Hand Painted Strawberry Cutting Board
I’m participating in the Craft Room Destash Challenge again this month! I raided my craft stash and spent $0 hand painting strawberries on a wooden Farberware cutting board I found at Goodwill last month. Spring is in the air, and for me, spring means strawberries! It is a Lowcountry tradition for my family to pick strawberries in April. Sometimes we go with another family or two, and sometimes we just take the kids, and enjoy the atmosphere of the farm and the scent of the strawberries on a beautiful Saturday morning. I wanted to bring that Saturday morning feeling into my kitchen this spring, with this Hand Painted Strawberry Cutting Board.
My beloved Keurig died last week, and I bought a gorgeous new red one. I thought it might be fun to coordinate my hand painted cutting board with my new Keurig, and my favorite coffee sign.
- cutting board
- strawberry pattern- go to https://justsayin.online/flower-coloring-pages-printable/printable-strawberry-flower-coloring-page/ Don’t download anything, just save the image, then set the page to print 4″ by 6″ on your computer
- scissors, to cut the extra paper off around your pattern
- hair dryer
- acrylic gloss sealer
- tape measure
- clear tape
- paint brushes- 1″ sponge, liner, and 1/4″ angle
- paint- 20404 Apple Barrel Black, 21396E Apple Barrel Gloss Sublime Lime, 20651E Apple Barrel Gloss Real Green, 20346E Apple Barrel Gloss Pure Pink, 20637E Apple Barrel Gloss Hot Rod Red, 515 Folk Art Vintage White, 20360E Apple Barrel Light Yellow, 20592 Apple Barrel Tapestry Wine
Paint the cutting board with 3 or 4 base color coats until covered well. Use the hair dryer to speed the drying process. I used Tapestry Wine and the 1″ sponge brush to lay down my base coat. Paint the center with several coats of Black using the same process.
Paint the groove in between the center and the outer part of the cutting board with Antique White using the 1/4″ angle brush. Touch up any wiggly edges afterwards.
Rough up a few of the edges and corners with the sandpaper, if you want a time-worn look.
Print your strawberry pattern, then trim it to fit the size of your cutting board. Rub the back with colored chalk. I used two colors because I wasn’t sure if the purple would show up well enough.
Center the strawberry pattern by folding it in half two times. When you open it, your center will be where the folds intersect (see where the paint brush is pointing?). Find the center of the cutting board by measuring vertically (height), dividing the amount in half, and making a pencil mark in that spot. Do the same for the horizontal (width) measurement. The cutting board was 9 1/2″ wide, so I made a pencil mark at 4 3/4″, which is half of 9 1/2.” The place where these two measurements intersect will be your center. It sounds a lot more complicated than what it is. If all else fails, just eyeball it. Tape the strawberry pattern to the cutting board aligning the center of the pattern with the center of the cutting board.
Trace the pattern with the pencil. Sometimes I use a mechanical pencil, without the lead. The chalk will leave a beautiful imprint on the cutting board. This method is easier than using tracing paper, in my opinion.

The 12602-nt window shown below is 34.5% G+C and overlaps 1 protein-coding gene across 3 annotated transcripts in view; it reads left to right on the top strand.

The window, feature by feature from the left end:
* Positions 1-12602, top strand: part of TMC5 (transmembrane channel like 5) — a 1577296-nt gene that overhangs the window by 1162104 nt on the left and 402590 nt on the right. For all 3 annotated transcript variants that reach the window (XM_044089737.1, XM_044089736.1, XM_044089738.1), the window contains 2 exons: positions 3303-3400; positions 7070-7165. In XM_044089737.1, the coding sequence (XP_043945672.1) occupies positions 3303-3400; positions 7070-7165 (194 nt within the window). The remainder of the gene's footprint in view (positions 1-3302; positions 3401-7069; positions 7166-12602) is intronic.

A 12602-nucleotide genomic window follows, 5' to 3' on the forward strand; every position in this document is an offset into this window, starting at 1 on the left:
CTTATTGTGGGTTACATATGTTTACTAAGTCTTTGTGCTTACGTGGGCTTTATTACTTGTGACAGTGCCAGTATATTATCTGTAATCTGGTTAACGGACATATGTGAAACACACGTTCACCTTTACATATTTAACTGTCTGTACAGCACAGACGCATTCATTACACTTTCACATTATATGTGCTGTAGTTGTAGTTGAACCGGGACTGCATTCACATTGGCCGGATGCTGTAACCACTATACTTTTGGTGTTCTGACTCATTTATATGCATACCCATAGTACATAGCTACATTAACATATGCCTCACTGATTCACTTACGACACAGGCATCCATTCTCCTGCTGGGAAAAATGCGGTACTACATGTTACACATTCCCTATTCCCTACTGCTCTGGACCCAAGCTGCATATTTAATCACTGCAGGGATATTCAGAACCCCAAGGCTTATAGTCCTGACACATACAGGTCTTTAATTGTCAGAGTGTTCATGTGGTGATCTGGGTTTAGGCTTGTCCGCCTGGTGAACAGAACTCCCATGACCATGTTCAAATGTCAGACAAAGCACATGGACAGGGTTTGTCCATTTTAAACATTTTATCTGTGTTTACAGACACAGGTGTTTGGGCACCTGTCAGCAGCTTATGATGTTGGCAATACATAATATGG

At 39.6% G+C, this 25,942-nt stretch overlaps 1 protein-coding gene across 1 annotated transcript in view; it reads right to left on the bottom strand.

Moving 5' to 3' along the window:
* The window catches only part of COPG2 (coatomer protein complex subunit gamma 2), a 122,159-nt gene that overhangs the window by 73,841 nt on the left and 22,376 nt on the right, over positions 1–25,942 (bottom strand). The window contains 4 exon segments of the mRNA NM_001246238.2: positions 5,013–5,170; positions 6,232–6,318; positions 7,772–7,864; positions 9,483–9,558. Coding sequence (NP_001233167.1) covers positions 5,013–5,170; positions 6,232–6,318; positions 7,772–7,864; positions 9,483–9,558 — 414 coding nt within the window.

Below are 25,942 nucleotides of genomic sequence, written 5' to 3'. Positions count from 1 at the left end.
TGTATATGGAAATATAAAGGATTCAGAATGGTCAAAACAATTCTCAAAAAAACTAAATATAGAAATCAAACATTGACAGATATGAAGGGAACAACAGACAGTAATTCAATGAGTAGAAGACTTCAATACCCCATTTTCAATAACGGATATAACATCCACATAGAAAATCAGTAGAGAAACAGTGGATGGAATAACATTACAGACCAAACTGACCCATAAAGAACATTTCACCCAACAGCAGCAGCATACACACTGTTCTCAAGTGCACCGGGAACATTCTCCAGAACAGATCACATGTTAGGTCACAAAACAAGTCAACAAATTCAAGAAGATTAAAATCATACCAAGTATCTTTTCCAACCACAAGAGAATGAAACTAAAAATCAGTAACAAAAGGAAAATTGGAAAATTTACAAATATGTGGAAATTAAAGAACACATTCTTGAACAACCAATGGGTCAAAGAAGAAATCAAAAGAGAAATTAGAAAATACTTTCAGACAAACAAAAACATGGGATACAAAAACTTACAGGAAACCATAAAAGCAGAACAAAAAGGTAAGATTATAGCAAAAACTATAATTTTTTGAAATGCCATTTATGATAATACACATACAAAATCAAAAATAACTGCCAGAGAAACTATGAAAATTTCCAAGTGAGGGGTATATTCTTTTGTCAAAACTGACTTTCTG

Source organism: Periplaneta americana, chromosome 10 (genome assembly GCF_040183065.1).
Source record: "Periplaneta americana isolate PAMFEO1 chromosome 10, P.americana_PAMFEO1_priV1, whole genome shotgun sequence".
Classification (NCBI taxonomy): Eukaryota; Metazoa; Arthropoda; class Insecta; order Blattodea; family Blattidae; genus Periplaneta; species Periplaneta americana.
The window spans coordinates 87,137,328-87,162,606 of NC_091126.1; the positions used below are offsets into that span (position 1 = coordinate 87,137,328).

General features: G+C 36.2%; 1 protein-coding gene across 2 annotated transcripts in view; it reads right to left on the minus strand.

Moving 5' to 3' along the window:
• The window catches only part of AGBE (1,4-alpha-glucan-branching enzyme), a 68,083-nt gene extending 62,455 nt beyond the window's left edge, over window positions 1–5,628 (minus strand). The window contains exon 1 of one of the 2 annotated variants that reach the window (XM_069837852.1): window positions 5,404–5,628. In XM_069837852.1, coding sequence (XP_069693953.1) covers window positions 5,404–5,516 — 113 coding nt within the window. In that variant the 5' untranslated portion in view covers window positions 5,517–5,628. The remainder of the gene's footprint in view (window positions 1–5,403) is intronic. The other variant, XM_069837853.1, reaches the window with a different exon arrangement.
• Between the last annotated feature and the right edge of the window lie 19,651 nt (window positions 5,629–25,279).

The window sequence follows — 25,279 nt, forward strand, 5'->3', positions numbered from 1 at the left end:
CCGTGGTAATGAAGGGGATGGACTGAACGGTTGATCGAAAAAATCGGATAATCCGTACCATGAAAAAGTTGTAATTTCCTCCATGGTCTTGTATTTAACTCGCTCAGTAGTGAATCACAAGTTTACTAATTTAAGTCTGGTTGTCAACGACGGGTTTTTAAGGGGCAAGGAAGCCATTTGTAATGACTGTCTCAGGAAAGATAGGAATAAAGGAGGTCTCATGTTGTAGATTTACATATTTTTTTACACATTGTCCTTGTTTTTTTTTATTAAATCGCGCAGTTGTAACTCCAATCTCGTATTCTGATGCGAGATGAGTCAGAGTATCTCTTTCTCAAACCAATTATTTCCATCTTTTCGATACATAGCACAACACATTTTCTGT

Fill everything in with color, just like a coloring book. Paint the leaves Real Green, the strawberries Hot Rod Red, the flowers Antique White, and the flower centers Light Yellow, using the 1’4″ angle brush.
Using the 1/4″ angle brush- mix the Hot Rod Red with a little bit of Pure Pink, and fill in the strawberries. You may have to apply several coats. You don’t want the black backround to show through! Next, paint the right sides Pure Pink. Fill in the leaves by mixing Sublime Lime and Real Green (again, make sure everything is solidly covered- with no backround showing through), then paint one side of the leaves with Sublime Lime. Fill in the flowers with Antique White, and the centers with Light Yellow. Hold the angle brush straight up, and drag in the stems, using real green for the strawberries, and Sublime Lime for the leaves and flowers.
Dip the tip of the angle brush in Pure Pink, and the back of the brush in Hot Rod Red. Blend along the line where the pink and red meet on the strawberry. Use the liner brush to paint a few Antique White highlights on the right of the strawberries. Use the tip of the liner brush and Black to make the seeds.
Dip the front half of the 1/4″ angle brush into the Sublime Lime, and the back half into Real Green. Blend the leaves a little bit where the light and dark green meet one another. Use the liner brush, and a slightly watered mix of the two greens to wiggle in some vein lines on the leaves. Make some green tendril squiggies around the design as well.
Paint one side of the flower petals with Light Yellow-make sure you blend that a little bit with some Antique White. Use the liner brush to mix Antique White with a little bit of Tapestry Wine to connect the flower petals to the flower centers. Make some Tapestry Wine dots on the left side of the flower centers. Wiggle in some petal lines with the Tapestry Wine and liner brush. Your design is finished! Gently wipe off the excess chalk (I use baby wipes) when everything is completely dry. I usually sign my pieces with my initials, and a two-digit year when I’m finished. It’s nice to look at a project and know when it was painted. Twenty years from now, you’ll say, “Wow, I painted that way back in 2019.”
You’re nearly done. Finish things off with a nice coat of acrylic gloss sealer, and hang that cutting board on the wall! If you have young children or grandchildren, rent or buy Spring For Strawberry Shortcake. You’ll be singing those songs for years. Only those that read this far into the tutorial get that expert tip (wink).
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